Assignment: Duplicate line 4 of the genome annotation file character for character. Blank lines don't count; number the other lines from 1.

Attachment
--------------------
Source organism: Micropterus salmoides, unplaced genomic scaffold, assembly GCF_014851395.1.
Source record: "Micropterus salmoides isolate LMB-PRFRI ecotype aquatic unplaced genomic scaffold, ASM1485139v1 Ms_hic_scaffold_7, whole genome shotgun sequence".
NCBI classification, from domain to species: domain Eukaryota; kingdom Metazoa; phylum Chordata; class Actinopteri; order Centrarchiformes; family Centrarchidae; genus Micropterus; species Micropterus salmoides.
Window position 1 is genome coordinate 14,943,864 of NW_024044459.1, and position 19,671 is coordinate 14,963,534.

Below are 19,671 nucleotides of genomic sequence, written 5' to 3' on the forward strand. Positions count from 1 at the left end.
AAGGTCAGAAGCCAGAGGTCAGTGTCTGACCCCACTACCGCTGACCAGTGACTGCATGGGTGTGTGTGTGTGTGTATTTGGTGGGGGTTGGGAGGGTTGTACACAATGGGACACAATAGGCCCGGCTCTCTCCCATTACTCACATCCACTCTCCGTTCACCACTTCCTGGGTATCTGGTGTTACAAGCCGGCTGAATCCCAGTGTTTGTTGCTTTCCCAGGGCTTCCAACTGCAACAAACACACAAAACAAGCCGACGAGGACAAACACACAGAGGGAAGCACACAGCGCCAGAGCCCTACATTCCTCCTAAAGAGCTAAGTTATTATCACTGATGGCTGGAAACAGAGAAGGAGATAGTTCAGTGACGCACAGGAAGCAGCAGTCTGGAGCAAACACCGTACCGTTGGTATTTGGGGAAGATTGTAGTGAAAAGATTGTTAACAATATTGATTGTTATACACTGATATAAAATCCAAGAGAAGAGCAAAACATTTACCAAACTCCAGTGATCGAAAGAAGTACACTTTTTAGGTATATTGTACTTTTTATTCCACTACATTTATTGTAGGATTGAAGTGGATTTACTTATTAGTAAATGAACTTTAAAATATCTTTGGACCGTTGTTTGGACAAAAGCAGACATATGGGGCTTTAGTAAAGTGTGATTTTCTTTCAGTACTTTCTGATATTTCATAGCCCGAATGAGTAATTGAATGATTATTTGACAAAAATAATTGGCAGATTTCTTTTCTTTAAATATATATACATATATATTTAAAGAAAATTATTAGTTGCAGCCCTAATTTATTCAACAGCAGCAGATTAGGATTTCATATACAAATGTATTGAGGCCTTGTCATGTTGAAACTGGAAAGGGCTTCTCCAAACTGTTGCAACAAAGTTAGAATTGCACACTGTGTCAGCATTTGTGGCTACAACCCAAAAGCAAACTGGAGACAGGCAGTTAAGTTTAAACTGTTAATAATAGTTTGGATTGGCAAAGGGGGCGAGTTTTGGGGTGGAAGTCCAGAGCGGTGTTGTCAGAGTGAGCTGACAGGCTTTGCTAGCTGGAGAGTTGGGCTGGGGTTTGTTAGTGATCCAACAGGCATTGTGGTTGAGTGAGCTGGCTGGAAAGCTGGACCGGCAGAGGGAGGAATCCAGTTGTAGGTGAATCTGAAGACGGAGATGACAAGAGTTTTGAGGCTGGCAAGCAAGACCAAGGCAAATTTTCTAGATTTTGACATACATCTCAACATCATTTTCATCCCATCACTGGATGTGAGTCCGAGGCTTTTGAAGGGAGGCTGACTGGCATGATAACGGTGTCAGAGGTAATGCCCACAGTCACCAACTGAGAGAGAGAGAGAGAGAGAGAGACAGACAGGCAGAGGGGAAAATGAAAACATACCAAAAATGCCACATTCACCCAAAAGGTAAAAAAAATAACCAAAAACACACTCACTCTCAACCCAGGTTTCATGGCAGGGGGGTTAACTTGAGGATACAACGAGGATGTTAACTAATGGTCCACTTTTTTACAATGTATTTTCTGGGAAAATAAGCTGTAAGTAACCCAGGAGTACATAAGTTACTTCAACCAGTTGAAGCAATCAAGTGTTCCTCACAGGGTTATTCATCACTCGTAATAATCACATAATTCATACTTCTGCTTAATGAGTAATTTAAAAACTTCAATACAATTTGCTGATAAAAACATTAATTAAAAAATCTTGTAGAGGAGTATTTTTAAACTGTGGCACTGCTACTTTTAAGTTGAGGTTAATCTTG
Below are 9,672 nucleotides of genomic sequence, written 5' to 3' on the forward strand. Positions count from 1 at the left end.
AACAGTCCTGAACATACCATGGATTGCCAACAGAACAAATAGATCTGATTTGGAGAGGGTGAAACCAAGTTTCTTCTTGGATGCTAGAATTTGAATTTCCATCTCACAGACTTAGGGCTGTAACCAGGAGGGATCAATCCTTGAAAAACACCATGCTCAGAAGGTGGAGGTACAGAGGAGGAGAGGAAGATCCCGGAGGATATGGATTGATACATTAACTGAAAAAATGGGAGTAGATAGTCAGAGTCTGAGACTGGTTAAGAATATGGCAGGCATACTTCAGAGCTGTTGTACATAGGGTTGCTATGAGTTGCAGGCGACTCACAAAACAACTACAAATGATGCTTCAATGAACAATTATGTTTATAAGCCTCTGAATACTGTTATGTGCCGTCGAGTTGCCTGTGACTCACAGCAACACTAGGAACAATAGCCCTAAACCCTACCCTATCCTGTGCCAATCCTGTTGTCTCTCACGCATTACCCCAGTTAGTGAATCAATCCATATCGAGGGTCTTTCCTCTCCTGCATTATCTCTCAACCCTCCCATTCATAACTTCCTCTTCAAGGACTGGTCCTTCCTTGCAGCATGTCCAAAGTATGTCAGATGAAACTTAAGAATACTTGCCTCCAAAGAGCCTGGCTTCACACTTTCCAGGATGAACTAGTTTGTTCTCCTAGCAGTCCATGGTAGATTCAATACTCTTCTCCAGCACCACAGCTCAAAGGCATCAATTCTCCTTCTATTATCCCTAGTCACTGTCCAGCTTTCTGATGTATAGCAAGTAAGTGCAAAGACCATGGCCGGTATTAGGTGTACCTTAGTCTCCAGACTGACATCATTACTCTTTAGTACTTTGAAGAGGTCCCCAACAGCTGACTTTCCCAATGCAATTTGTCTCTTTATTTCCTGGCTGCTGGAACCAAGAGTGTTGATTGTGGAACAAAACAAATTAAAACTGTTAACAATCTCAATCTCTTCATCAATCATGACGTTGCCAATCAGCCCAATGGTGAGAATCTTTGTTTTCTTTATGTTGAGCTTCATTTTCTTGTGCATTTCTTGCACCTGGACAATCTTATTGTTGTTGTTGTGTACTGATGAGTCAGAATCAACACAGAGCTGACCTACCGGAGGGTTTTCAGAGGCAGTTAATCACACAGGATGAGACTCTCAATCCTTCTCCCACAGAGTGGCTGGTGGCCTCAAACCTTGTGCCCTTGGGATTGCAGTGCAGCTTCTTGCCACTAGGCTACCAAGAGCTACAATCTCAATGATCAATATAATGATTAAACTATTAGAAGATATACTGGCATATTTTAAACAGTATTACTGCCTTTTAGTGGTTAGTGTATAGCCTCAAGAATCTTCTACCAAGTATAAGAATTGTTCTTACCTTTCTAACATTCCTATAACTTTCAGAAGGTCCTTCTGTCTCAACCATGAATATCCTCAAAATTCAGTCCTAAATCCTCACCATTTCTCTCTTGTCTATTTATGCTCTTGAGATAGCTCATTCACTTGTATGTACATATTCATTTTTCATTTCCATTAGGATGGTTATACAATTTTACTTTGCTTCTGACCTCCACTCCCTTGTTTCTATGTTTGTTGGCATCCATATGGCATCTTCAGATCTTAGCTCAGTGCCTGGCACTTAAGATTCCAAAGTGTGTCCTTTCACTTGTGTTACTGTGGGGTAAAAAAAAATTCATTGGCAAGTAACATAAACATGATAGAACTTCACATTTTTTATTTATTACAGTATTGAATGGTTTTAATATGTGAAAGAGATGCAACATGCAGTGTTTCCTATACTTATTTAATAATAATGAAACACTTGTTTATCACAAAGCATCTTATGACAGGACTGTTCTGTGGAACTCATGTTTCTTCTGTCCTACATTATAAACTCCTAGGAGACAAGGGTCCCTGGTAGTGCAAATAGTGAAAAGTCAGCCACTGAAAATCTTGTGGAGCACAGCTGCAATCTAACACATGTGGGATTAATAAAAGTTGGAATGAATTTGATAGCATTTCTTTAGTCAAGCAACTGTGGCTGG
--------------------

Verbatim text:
Window position 1 is genome coordinate 14,943,864 of NW_024044459.1, and position 19,671 is coordinate 14,963,534.